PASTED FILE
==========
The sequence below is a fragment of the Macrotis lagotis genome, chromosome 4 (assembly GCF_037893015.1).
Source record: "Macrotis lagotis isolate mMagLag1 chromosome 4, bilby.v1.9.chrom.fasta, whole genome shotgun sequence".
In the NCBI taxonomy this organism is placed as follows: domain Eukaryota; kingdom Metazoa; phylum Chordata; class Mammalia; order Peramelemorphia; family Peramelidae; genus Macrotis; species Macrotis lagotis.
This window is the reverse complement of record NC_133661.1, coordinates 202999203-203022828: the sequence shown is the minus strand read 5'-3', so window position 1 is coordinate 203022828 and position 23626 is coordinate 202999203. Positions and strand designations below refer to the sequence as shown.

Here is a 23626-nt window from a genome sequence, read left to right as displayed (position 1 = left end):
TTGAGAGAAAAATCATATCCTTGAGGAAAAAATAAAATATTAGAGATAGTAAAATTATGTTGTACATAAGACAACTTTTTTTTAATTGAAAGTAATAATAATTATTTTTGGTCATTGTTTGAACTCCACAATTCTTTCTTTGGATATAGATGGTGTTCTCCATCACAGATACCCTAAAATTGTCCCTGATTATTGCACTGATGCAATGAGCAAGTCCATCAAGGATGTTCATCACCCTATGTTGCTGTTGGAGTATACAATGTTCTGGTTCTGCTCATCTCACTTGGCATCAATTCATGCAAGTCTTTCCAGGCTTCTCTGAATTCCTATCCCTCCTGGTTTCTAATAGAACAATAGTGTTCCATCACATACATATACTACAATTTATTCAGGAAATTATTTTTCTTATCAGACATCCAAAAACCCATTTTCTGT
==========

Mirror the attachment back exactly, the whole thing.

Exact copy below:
The sequence below is a fragment of the Macrotis lagotis genome, chromosome 4 (assembly GCF_037893015.1).
Source record: "Macrotis lagotis isolate mMagLag1 chromosome 4, bilby.v1.9.chrom.fasta, whole genome shotgun sequence".
In the NCBI taxonomy this organism is placed as follows: domain Eukaryota; kingdom Metazoa; phylum Chordata; class Mammalia; order Peramelemorphia; family Peramelidae; genus Macrotis; species Macrotis lagotis.
This window is the reverse complement of record NC_133661.1, coordinates 202999203-203022828: the sequence shown is the minus strand read 5'-3', so window position 1 is coordinate 203022828 and position 23626 is coordinate 202999203. Positions and strand designations below refer to the sequence as shown.

Here is a 23626-nt window from a genome sequence, read left to right as displayed (position 1 = left end):
TTGAGAGAAAAATCATATCCTTGAGGAAAAAATAAAATATTAGAGATAGTAAAATTATGTTGTACATAAGACAACTTTTTTTTAATTGAAAGTAATAATAATTATTTTTGGTCATTGTTTGAACTCCACAATTCTTTCTTTGGATATAGATGGTGTTCTCCATCACAGATACCCTAAAATTGTCCCTGATTATTGCACTGATGCAATGAGCAAGTCCATCAAGGATGTTCATCACCCTATGTTGCTGTTGGAGTATACAATGTTCTGGTTCTGCTCATCTCACTTGGCATCAATTCATGCAAGTCTTTCCAGGCTTCTCTGAATTCCTATCCCTCCTGGTTTCTAATAGAACAATAGTGTTCCATCACATACATATACTACAATTTATTCAGGAAATTATTTTTCTTATCAGACATCCAAAAACCCATTTTCTGT